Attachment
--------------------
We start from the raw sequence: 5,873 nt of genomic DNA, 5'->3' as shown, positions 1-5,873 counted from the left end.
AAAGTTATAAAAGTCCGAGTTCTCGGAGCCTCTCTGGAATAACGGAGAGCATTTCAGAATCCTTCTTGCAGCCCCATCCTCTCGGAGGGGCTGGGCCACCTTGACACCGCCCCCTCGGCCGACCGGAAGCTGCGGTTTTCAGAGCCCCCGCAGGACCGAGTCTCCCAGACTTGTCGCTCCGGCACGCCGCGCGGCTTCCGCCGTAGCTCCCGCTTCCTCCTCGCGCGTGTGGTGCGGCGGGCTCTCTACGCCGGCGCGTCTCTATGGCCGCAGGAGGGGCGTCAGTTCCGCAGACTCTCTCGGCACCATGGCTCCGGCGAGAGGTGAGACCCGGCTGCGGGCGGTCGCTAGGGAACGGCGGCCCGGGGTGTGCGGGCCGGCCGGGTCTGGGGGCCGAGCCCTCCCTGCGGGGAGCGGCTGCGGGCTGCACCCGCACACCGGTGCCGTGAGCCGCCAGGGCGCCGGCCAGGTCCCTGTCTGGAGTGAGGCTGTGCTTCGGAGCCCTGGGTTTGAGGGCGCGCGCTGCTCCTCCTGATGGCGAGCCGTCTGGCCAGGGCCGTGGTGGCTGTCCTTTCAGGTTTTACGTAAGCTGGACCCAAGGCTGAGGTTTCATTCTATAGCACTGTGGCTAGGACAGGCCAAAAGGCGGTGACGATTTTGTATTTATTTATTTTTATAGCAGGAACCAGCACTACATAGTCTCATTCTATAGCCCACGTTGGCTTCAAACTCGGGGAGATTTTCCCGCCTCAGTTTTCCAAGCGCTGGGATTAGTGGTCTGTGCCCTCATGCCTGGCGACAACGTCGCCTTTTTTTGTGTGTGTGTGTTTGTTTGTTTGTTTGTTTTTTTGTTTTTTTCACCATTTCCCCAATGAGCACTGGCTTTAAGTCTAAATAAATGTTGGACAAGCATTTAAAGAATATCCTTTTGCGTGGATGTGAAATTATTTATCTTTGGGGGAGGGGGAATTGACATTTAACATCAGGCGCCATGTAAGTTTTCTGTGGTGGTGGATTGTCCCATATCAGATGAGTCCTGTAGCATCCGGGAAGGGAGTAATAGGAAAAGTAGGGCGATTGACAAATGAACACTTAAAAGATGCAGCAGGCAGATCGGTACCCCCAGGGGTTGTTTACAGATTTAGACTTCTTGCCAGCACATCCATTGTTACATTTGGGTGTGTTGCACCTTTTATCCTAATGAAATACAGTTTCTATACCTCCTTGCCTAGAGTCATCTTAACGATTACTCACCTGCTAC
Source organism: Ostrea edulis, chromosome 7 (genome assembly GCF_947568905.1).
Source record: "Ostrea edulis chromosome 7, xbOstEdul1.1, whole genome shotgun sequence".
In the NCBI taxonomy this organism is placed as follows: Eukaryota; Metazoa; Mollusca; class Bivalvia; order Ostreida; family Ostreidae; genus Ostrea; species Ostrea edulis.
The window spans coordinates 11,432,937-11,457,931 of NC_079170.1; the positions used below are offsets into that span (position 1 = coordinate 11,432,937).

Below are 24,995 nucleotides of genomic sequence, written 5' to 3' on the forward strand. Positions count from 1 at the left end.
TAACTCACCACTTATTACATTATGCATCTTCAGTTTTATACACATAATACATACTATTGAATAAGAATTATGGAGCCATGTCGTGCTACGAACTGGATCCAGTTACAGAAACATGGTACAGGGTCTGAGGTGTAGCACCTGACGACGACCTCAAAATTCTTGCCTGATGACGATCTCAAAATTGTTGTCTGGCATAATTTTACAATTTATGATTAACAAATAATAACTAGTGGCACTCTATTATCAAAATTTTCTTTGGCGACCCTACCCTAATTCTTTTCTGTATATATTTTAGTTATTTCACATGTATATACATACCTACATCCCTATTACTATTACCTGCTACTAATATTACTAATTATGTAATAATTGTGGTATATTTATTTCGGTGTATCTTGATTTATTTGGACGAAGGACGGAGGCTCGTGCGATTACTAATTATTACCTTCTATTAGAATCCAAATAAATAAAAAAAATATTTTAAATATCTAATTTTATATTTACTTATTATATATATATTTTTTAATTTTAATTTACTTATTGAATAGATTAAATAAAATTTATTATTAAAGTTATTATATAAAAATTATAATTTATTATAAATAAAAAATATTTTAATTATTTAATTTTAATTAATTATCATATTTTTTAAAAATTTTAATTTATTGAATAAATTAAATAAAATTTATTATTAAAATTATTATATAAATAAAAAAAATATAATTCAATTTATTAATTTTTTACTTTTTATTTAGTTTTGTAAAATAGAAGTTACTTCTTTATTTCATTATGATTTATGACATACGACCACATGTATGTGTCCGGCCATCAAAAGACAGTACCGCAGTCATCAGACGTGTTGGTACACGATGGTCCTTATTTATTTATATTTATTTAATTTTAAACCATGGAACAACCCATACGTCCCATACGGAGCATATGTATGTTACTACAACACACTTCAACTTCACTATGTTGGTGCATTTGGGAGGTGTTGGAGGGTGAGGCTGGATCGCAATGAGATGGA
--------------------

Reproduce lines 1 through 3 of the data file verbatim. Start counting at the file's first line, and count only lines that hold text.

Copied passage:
We start from the raw sequence: 5,873 nt of genomic DNA, 5'->3' as shown, positions 1-5,873 counted from the left end.
AAAGTTATAAAAGTCCGAGTTCTCGGAGCCTCTCTGGAATAACGGAGAGCATTTCAGAATCCTTCTTGCAGCCCCATCCTCTCGGAGGGGCTGGGCCACCTTGACACCGCCCCCTCGGCCGACCGGAAGCTGCGGTTTTCAGAGCCCCCGCAGGACCGAGTCTCCCAGACTTGTCGCTCCGGCACGCCGCGCGGCTTCCGCCGTAGCTCCCGCTTCCTCCTCGCGCGTGTGGTGCGGCGGGCTCTCTACGCCGGCGCGTCTCTATGGCCGCAGGAGGGGCGTCAGTTCCGCAGACTCTCTCGGCACCATGGCTCCGGCGAGAGGTGAGACCCGGCTGCGGGCGGTCGCTAGGGAACGGCGGCCCGGGGTGTGCGGGCCGGCCGGGTCTGGGGGCCGAGCCCTCCCTGCGGGGAGCGGCTGCGGGCTGCACCCGCACACCGGTGCCGTGAGCCGCCAGGGCGCCGGCCAGGTCCCTGTCTGGAGTGAGGCTGTGCTTCGGAGCCCTGGGTTTGAGGGCGCGCGCTGCTCCTCCTGATGGCGAGCCGTCTGGCCAGGGCCGTGGTGGCTGTCCTTTCAGGTTTTACGTAAGCTGGACCCAAGGCTGAGGTTTCATTCTATAGCACTGTGGCTAGGACAGGCCAAAAGGCGGTGACGATTTTGTATTTATTTATTTTTATAGCAGGAACCAGCACTACATAGTCTCATTCTATAGCCCACGTTGGCTTCAAACTCGGGGAGATTTTCCCGCCTCAGTTTTCCAAGCGCTGGGATTAGTGGTCTGTGCCCTCATGCCTGGCGACAACGTCGCCTTTTTTTGTGTGTGTGTGTTTGTTTGTTTGTTTGTTTTTTTGTTTTTTTCACCATTTCCCCAATGAGCACTGGCTTTAAGTCTAAATAAATGTTGGACAAGCATTTAAAGAATATCCTTTTGCGTGGATGTGAAATTATTTATCTTTGGGGGAGGGGGAATTGACATTTAACATCAGGCGCCATGTAAGTTTTCTGTGGTGGTGGATTGTCCCATATCAGATGAGTCCTGTAGCATCCGGGAAGGGAGTAATAGGAAAAGTAGGGCGATTGACAAATGAACACTTAAAAGATGCAGCAGGCAGATCGGTACCCCCAGGGGTTGTTTACAGATTTAGACTTCTTGCCAGCACATCCATTGTTACATTTGGGTGTGTTGCACCTTTTATCCTAATGAAATACAGTTTCTATACCTCCTTGCCTAGAGTCATCTTAACGATTACTCACCTGCTAC
Source organism: Ostrea edulis, chromosome 7 (genome assembly GCF_947568905.1).